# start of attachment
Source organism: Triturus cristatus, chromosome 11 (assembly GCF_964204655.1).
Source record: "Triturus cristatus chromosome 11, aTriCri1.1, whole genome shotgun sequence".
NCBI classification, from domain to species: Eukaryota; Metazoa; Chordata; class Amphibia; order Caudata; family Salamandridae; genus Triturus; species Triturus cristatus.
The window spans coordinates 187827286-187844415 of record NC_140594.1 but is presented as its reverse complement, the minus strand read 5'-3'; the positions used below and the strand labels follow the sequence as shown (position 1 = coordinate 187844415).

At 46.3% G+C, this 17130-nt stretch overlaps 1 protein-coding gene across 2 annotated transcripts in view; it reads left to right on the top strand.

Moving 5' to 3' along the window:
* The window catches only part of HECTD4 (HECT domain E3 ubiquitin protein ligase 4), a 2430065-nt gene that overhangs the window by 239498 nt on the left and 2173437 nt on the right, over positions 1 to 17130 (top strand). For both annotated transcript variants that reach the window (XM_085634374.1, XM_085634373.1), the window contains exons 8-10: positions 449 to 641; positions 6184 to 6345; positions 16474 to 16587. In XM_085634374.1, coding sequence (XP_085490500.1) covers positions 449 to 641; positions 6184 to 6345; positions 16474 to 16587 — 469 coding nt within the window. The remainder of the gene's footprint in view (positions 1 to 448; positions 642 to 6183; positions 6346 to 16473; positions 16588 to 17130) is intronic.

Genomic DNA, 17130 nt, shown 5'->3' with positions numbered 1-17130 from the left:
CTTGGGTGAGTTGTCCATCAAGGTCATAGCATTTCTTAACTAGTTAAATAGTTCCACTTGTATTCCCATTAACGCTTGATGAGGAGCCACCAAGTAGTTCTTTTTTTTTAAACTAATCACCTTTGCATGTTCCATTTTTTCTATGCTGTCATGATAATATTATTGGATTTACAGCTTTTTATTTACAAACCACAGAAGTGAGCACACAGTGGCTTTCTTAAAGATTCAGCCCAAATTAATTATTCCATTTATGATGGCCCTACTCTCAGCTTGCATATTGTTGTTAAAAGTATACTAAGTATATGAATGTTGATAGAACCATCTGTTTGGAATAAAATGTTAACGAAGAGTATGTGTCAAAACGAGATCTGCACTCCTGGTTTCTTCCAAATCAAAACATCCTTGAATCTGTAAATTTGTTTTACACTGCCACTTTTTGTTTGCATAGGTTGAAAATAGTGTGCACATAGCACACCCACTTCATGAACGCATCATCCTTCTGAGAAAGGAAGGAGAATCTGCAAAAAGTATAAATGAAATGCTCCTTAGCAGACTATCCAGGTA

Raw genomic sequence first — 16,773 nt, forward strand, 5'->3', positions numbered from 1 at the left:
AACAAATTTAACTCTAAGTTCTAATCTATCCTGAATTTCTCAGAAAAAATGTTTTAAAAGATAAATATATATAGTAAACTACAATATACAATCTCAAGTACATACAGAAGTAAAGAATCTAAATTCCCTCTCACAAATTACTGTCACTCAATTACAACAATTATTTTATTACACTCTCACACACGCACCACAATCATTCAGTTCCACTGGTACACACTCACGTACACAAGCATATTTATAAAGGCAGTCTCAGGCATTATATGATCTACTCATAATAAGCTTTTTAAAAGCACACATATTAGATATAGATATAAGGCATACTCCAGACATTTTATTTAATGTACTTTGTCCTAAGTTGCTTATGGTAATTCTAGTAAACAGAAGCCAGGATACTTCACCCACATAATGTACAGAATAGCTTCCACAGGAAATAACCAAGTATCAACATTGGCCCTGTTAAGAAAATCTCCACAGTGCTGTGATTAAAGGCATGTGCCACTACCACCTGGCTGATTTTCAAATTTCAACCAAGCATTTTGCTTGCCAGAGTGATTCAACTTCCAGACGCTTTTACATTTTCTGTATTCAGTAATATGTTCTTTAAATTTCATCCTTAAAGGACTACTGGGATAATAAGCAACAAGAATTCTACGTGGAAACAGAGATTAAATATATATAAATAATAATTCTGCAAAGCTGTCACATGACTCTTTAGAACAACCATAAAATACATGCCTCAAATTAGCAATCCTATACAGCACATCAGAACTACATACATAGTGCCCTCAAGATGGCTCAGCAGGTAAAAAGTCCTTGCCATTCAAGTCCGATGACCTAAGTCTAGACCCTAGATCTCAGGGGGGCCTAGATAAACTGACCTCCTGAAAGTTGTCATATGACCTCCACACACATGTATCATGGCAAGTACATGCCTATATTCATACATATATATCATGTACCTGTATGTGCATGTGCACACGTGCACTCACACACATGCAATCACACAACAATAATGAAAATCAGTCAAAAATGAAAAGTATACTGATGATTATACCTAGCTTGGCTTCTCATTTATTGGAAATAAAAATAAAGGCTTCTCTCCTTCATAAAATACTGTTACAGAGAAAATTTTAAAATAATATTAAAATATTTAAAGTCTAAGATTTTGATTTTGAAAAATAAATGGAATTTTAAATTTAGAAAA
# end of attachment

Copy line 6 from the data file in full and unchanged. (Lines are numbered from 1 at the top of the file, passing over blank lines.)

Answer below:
Moving 5' to 3' along the window: